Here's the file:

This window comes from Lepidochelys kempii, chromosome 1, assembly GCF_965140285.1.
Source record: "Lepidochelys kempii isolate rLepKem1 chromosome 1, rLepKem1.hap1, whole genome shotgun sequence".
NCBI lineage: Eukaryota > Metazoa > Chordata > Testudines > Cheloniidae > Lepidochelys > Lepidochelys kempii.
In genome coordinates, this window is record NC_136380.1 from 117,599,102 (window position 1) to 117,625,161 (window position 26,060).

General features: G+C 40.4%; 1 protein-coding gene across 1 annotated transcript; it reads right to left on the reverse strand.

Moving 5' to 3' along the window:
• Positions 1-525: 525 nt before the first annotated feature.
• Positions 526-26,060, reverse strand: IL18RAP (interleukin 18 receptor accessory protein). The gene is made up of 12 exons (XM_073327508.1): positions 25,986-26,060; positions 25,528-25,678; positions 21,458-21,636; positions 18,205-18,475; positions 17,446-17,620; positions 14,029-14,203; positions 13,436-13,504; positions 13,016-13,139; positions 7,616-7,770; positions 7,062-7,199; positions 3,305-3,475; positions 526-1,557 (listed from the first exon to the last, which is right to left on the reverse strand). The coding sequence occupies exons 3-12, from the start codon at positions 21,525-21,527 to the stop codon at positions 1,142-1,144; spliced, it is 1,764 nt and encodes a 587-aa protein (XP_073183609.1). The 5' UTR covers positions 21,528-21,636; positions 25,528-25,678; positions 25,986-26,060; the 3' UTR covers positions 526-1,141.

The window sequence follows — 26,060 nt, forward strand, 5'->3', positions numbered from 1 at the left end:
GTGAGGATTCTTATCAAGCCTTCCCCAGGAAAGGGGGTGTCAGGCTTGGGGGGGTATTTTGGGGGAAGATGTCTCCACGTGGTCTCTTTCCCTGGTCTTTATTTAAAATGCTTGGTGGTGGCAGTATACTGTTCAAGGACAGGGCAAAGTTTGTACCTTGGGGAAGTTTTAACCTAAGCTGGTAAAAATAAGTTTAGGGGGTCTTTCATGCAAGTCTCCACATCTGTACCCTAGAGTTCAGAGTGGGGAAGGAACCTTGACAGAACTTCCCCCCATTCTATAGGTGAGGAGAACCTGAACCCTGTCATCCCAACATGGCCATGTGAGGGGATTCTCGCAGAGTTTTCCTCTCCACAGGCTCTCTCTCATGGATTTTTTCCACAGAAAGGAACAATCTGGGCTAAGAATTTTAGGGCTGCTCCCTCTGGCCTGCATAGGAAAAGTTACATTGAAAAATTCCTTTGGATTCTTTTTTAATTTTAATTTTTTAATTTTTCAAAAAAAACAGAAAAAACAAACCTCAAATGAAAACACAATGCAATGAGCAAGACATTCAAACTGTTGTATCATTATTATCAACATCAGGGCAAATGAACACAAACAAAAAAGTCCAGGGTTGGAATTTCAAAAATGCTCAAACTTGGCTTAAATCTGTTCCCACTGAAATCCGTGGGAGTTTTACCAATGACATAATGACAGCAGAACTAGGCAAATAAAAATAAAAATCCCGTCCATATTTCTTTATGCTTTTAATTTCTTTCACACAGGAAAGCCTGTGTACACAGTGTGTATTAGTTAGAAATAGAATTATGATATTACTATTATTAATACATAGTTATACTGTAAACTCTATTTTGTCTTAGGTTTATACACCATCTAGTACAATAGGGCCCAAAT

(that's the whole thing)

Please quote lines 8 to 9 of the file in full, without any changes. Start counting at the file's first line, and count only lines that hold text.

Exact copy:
• Positions 526-26,060, reverse strand: IL18RAP (interleukin 18 receptor accessory protein). The gene is made up of 12 exons (XM_073327508.1): positions 25,986-26,060; positions 25,528-25,678; positions 21,458-21,636; positions 18,205-18,475; positions 17,446-17,620; positions 14,029-14,203; positions 13,436-13,504; positions 13,016-13,139; positions 7,616-7,770; positions 7,062-7,199; positions 3,305-3,475; positions 526-1,557 (listed from the first exon to the last, which is right to left on the reverse strand). The coding sequence occupies exons 3-12, from the start codon at positions 21,525-21,527 to the stop codon at positions 1,142-1,144; spliced, it is 1,764 nt and encodes a 587-aa protein (XP_073183609.1). The 5' UTR covers positions 21,528-21,636; positions 25,528-25,678; positions 25,986-26,060; the 3' UTR covers positions 526-1,141.

The window sequence follows — 26,060 nt, forward strand, 5'->3', positions numbered from 1 at the left end: